Tuesday, December 30, 2008

What is Santa doing?

Sure, I can be an angry old pagan at times.

But in my heart I'm just an old-fashioned Christmas girl.

Multi-colored lights. Stockings hung by the chimney with care. Cuddly-wuddly Christ all bundled up in the manger. Presents to pretty girls.

And angels. On top of Christmas trees, dammit.

So, to paraphrase my friend Oz from a few days ago: "What the HELL is Santa doing there at the top of the tree?"


When Jim and I combined households 10+ years ago, the Christmas tree topper was a Major Marital Issue. Right behind Jif vs. Skippy peanut butter and Hellmann's versus Miracle Whip.

It went something like this:

"Santa goes on the top of the tree."

"Can't we try an angel?"

"Santa goes on the top of the tree."

"But he looks like he's drunk."

"Santa goes on the top of the tree."

"Jif! Hellmann's! Angels!"

"Skippy! Miracle Whip! Santa!"
Santa isn't drunk. Really.

It's not a beer stein in his hand. Really.

It's a lantern. And when the tree's plugged in, Santa swings the lantern.

Which makes it look like he's hammered and hollering "CHEERS, motherfuckers! It's Christmas!"

Hedy, it looks like Santa's pole is slightly bent.

Yeah, Mrs. Claus can't get enough of that shit.

Wait. Right.

Yes, it is slightly bent. That is the result of the Year We Almost Turned Jewish. We bought a bad tree with a trunk that was soft and rotten. By the time Christmas came the damn thing was held up by string tied to hooks embedded in the walls and we were rednecks on the verge of converting to Judaism.


It's 4:30 a.m. on Christmas and I hear that all too familiar sound: WOOSH-CRASH! Tinkletinkletinkletinkle.

While Gromit the Brave Yule Dog cowers in the corner, I dash out to the living room to see if Drunk Santa survived the third and final tree crash of the season.

Every single spendy Christopher freakin' Radko ornament from Marshall Field's is smashed to Shards of Christmas Death Glass.

But Drunk Santa? Trapped under a branch. And still swingin'.

I want want wanted to step on his little alcoholic head before Jim came out to survey the scene, but a minor Christmas miracle occurred that morning. My snoring husband wouldn't wake up for a dump truck driving through a nitroglycerin plant, but Drunk Santa is in danger and lo and be-fucking-hold, Jim leaps outta bed to see what's the matter like that nightgown wearin' freak from the Night Before Christmas.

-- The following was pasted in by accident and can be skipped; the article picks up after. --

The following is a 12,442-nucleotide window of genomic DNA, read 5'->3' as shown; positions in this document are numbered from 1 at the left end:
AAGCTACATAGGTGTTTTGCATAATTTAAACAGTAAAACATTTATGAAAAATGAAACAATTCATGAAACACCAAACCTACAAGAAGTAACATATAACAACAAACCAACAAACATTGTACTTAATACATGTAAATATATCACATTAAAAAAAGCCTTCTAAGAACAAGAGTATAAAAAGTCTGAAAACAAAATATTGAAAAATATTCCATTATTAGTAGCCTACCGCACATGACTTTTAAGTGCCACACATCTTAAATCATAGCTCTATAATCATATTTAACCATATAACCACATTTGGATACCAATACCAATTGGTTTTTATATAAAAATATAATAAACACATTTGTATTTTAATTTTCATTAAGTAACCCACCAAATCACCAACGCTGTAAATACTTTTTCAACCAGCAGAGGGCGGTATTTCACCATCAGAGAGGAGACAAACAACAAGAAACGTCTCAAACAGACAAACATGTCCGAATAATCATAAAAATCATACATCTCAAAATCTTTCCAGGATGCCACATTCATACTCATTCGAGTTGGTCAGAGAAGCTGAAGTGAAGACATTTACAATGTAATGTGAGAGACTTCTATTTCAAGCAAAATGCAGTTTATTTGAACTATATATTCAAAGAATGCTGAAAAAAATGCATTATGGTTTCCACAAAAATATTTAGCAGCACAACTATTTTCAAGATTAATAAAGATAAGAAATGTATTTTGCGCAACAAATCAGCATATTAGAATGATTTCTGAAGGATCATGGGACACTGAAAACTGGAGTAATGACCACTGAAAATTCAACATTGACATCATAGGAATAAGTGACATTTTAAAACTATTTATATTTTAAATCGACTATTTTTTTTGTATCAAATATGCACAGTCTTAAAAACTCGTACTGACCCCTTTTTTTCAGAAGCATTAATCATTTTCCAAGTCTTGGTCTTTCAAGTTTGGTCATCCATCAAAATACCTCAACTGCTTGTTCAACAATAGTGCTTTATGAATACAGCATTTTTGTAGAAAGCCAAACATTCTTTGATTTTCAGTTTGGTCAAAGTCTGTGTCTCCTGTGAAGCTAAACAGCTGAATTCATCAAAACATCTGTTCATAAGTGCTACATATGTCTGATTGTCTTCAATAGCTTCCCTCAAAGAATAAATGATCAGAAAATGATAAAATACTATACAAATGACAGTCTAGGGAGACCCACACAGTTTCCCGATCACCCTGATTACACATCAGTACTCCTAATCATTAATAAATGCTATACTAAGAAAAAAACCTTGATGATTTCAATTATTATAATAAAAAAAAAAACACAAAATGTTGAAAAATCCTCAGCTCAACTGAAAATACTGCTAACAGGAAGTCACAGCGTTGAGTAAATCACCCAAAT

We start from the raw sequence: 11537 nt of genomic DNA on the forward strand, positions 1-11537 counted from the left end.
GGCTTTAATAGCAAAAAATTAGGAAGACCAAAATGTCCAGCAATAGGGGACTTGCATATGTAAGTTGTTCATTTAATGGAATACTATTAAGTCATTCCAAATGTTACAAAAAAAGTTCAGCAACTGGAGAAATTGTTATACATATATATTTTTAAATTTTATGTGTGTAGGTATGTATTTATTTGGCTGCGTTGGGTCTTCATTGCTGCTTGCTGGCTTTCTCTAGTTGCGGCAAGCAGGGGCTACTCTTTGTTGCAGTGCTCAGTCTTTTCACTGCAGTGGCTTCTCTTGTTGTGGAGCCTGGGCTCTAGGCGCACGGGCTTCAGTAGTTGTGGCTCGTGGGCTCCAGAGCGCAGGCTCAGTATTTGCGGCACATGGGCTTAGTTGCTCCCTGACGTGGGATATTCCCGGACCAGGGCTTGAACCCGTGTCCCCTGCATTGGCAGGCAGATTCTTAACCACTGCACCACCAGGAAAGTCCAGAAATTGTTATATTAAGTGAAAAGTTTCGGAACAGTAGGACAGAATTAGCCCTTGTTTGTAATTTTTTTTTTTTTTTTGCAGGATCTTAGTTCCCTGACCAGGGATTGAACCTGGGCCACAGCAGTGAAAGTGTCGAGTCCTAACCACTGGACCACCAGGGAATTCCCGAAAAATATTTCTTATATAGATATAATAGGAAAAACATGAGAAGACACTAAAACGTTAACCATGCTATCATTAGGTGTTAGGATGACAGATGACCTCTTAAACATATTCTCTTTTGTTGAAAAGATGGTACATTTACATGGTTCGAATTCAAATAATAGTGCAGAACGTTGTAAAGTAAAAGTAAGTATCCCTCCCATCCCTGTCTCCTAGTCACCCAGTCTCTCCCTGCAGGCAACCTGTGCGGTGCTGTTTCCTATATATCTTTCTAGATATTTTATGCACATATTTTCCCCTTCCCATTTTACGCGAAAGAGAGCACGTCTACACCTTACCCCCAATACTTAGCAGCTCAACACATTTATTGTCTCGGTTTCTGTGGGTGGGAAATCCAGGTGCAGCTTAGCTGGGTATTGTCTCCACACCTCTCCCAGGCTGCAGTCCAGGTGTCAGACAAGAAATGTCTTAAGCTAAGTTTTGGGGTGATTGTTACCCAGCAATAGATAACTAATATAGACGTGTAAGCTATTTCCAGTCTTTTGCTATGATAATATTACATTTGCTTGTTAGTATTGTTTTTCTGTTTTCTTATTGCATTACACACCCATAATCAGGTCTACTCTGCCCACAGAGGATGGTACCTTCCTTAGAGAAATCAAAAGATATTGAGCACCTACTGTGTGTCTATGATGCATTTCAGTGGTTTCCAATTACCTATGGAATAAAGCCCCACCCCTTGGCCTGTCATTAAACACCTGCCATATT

And if he hadn't Grinch-launched it out the front door minutes later, I was gonna keep pushing that rotten tree over until Santa's drunk ass finally cracked.

I guess there's always next year. Cheers.
I am listening to: Chris Rock: Kill the Messenger
I am reading: Not much, looking for a recommendation
And I am: On vacation 'til Friday.

Monday, December 29, 2008

Detroit: We Don’t Do That

“This doesn’t look good,” says Jim.

We’d been westbound on I-94 maybe 20 minutes when suddenly it was nothing but brake lights ahead.

This is not good any time, of course, but especially at 11 a.m. on a Sunday.

Something big was happening.

We slowed down and waited. After a bit, we started inching forward again and I could see that everyone was merging to the right – serious merging – all the way off the road merging.

Something big indeed.

At least two feet of water across all eight lanes – east and west bound. Idiots driving through the deepest parts. All of us bright (scared) folks waiting our turn to ride up the curb/embankment.

“I’m dialing 911,” I say. “It’s obvious this didn’t just happen but there’s no one here directing traffic. The road should be closed.”



“Thank you for calling Detroit 9-1-1. All of our operators are busy right now. Please hold for the next available operator.”

I wait. For what seems like forever but was probably a minute at most. Good thing I wasn’t having a stroke or coronary or something really important.

“Detroit 9-1-1 how can I help you?”

“There’s deep standing water across all of I-94 just north of exit 220.”

“I’ll transfer you to the State police.”



“State police are you reporting an accident?”

“No, there’s deep standing water across all of I-94 just north of exit 220.”

“We don’t do that. We’ll notify MDOT.”

We don’t do that?


There’s a hazardous situation on a major state road and “We don’t do that”?

Gotta love Detroit.
I am listening to: CNN on the office TV
I am reading: Nothing, still basking in the glow of Between the Bridge and the River by Craig Ferguson
And I am: Not surprised, sadly enough

Wednesday, December 24, 2008

Merry & bright

Bright blessings to you this Christmas.
I am listening to: Ave Maria - Jewel
I am reading: Time to Reboot America - Thomas Friedman
And I am: Merry

Tuesday, December 23, 2008

He knows

Gromit knows all about presents.

As soon as a few wrapped gifts appeared under the tree, he was all over 'em, sniffing and pawing and barking.

Of course, Gromit -- Brilliant and Gifted Dog -- quickly ascertained there was nothing under the tree for him quite yet, and this was the face we got:

"Where the hell are MY presents?"
I am listening to: Craig Ferguson
I am reading: Nothing really
And I am: Sleepy

Monday, December 22, 2008